To receive CMBO's WINTER Program Schedule, stop at one of the two centers, call the office during business hours at 609-861-0700, or go to New Jersey Audubon's web site where a full listing of CMBO's WINTER 2003 PROGRAMS (November - February, and a few of the March programs) is posted at: http://www.njaudubon.org/Calendar/calcmbo.html

This Cape May Natural History and Events Hotline is a service of the Cape May Bird Observatory, which is a research, conservation, and education unit of the New Jersey Audubon Society. Our aim is to preserve and perpetuate the ornithological and natural history significance of Cape May. Your membership supports these goals and this hotline. We detail sightings from around Cape May County, and also include reports from Cumberland and Atlantic Counties. Updates are typically made on Thursdays. Natural history sightings can be written on sighting sheets at either CMBO center or called in to 609-861-0700. Thanks for calling and ENJOY THE NATURAL WORLD!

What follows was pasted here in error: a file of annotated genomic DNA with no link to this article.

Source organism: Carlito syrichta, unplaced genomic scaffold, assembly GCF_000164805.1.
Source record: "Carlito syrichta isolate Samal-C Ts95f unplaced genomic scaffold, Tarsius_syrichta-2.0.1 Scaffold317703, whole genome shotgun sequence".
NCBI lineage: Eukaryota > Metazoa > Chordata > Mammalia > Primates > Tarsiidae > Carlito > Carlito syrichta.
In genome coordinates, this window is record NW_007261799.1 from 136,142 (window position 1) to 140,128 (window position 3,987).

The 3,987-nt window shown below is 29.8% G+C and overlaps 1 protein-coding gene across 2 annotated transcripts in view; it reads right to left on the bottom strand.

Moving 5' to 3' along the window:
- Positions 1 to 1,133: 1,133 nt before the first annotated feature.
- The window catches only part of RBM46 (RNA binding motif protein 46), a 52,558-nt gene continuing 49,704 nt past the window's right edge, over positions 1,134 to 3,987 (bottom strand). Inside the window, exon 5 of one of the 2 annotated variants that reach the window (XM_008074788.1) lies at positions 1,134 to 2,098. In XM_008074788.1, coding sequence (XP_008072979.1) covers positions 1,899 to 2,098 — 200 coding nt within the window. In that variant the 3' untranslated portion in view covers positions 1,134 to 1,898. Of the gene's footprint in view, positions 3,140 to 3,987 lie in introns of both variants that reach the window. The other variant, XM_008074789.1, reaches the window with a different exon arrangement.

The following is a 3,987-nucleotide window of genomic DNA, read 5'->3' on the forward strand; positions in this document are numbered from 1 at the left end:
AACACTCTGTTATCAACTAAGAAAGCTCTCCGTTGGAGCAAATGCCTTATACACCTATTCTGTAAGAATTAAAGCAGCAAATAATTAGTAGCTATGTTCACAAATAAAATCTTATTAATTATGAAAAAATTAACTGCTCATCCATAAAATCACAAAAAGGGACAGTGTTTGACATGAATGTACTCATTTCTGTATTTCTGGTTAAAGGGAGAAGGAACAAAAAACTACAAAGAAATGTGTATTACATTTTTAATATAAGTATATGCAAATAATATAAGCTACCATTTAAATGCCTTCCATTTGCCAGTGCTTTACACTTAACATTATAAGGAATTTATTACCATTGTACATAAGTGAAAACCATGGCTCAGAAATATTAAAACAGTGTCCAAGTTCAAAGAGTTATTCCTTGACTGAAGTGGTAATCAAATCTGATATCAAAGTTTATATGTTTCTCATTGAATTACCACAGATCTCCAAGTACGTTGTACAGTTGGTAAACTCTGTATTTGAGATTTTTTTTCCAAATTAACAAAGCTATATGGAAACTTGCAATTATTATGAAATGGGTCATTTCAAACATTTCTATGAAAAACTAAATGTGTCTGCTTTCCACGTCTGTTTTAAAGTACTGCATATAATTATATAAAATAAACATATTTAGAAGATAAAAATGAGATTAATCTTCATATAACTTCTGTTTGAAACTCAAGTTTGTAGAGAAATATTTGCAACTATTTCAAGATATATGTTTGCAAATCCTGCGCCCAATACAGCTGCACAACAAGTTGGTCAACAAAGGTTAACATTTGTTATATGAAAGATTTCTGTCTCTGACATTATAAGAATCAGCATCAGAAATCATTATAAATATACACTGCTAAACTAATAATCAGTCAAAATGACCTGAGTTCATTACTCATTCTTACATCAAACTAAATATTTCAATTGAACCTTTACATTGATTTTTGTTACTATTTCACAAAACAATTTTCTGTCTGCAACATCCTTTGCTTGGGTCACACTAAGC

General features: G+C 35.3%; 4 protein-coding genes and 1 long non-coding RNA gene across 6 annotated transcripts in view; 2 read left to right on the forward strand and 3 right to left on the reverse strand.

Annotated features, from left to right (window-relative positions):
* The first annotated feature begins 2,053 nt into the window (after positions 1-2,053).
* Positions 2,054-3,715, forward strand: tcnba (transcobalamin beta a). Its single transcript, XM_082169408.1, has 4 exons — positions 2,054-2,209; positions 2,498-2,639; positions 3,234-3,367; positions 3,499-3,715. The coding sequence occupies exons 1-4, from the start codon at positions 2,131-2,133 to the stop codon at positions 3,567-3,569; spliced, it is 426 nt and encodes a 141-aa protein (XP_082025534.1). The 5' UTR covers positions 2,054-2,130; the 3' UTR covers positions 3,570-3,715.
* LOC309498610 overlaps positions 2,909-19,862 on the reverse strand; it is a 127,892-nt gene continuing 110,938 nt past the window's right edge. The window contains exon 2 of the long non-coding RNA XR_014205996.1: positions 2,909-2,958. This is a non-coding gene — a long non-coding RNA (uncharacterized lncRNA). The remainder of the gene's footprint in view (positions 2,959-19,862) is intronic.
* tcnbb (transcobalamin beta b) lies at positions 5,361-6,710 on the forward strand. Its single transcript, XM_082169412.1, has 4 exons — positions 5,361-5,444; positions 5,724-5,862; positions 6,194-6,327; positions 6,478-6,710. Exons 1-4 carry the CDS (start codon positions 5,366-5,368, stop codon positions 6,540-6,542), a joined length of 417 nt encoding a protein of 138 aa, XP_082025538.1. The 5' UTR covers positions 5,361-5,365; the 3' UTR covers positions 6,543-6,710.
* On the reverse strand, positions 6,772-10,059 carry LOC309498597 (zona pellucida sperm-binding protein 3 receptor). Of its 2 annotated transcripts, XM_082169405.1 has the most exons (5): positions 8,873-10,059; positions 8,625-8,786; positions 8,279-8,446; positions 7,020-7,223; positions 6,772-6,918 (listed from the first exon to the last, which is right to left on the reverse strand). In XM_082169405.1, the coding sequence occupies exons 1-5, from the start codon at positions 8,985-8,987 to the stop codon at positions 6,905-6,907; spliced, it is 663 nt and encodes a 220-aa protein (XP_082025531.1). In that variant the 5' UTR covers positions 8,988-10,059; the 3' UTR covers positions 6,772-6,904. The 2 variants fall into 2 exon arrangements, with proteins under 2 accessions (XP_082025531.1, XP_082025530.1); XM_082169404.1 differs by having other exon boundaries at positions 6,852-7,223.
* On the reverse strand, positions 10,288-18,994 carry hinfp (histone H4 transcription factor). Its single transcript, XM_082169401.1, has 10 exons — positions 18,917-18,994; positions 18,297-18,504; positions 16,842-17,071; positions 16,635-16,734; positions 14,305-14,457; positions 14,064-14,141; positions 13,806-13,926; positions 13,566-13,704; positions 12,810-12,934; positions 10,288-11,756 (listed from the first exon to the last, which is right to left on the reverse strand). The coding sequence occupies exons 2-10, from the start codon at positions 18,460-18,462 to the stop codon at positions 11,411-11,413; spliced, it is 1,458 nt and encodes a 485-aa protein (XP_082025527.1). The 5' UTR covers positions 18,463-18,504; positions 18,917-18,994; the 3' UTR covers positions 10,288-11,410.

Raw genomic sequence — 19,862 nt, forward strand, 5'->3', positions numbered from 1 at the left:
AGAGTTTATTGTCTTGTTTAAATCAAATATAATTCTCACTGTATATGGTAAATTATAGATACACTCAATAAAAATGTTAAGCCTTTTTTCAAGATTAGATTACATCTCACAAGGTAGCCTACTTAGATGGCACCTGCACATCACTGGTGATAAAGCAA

Patricia Sutton
Program Director
New Jersey Audubon Society's
Cape May Bird Observatory
Center for Research & Education
600 Route 47 North
Cape May Court House, NJ 08210
609-861-0700, x-16 (phone) / 609-861-1651 (fax)
pat_sutton@njaudubon.org
http://www.njaudubon.org